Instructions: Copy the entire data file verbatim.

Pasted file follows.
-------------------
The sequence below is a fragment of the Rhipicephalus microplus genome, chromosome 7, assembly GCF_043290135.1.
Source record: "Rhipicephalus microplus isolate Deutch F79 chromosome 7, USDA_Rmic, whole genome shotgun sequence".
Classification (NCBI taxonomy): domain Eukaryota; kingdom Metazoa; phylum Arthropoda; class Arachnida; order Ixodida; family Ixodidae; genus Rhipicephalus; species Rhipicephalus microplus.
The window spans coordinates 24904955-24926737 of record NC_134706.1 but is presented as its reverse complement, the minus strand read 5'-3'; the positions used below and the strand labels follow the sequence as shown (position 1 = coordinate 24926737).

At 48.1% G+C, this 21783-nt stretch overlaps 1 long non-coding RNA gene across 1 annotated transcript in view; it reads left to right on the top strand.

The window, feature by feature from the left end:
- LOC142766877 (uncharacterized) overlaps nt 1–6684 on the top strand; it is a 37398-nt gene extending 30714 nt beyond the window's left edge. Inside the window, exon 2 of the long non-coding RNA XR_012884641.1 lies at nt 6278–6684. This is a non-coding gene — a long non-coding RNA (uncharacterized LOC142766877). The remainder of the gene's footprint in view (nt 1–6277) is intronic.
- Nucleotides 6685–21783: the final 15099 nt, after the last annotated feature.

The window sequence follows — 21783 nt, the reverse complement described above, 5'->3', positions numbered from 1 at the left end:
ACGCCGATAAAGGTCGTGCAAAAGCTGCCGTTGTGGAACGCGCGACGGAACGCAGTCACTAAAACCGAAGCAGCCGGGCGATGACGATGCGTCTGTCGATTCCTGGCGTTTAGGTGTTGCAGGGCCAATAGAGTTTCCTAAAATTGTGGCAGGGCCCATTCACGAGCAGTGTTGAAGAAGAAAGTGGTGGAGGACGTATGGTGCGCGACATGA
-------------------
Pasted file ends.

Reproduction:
The sequence below is a fragment of the Rhipicephalus microplus genome, chromosome 7, assembly GCF_043290135.1.
Source record: "Rhipicephalus microplus isolate Deutch F79 chromosome 7, USDA_Rmic, whole genome shotgun sequence".
Classification (NCBI taxonomy): domain Eukaryota; kingdom Metazoa; phylum Arthropoda; class Arachnida; order Ixodida; family Ixodidae; genus Rhipicephalus; species Rhipicephalus microplus.
The window spans coordinates 24904955-24926737 of record NC_134706.1 but is presented as its reverse complement, the minus strand read 5'-3'; the positions used below and the strand labels follow the sequence as shown (position 1 = coordinate 24926737).

At 48.1% G+C, this 21783-nt stretch overlaps 1 long non-coding RNA gene across 1 annotated transcript in view; it reads left to right on the top strand.

The window, feature by feature from the left end:
- LOC142766877 (uncharacterized) overlaps nt 1–6684 on the top strand; it is a 37398-nt gene extending 30714 nt beyond the window's left edge. Inside the window, exon 2 of the long non-coding RNA XR_012884641.1 lies at nt 6278–6684. This is a non-coding gene — a long non-coding RNA (uncharacterized LOC142766877). The remainder of the gene's footprint in view (nt 1–6277) is intronic.
- Nucleotides 6685–21783: the final 15099 nt, after the last annotated feature.

The window sequence follows — 21783 nt, the reverse complement described above, 5'->3', positions numbered from 1 at the left end:
ACGCCGATAAAGGTCGTGCAAAAGCTGCCGTTGTGGAACGCGCGACGGAACGCAGTCACTAAAACCGAAGCAGCCGGGCGATGACGATGCGTCTGTCGATTCCTGGCGTTTAGGTGTTGCAGGGCCAATAGAGTTTCCTAAAATTGTGGCAGGGCCCATTCACGAGCAGTGTTGAAGAAGAAAGTGGTGGAGGACGTATGGTGCGCGACATGA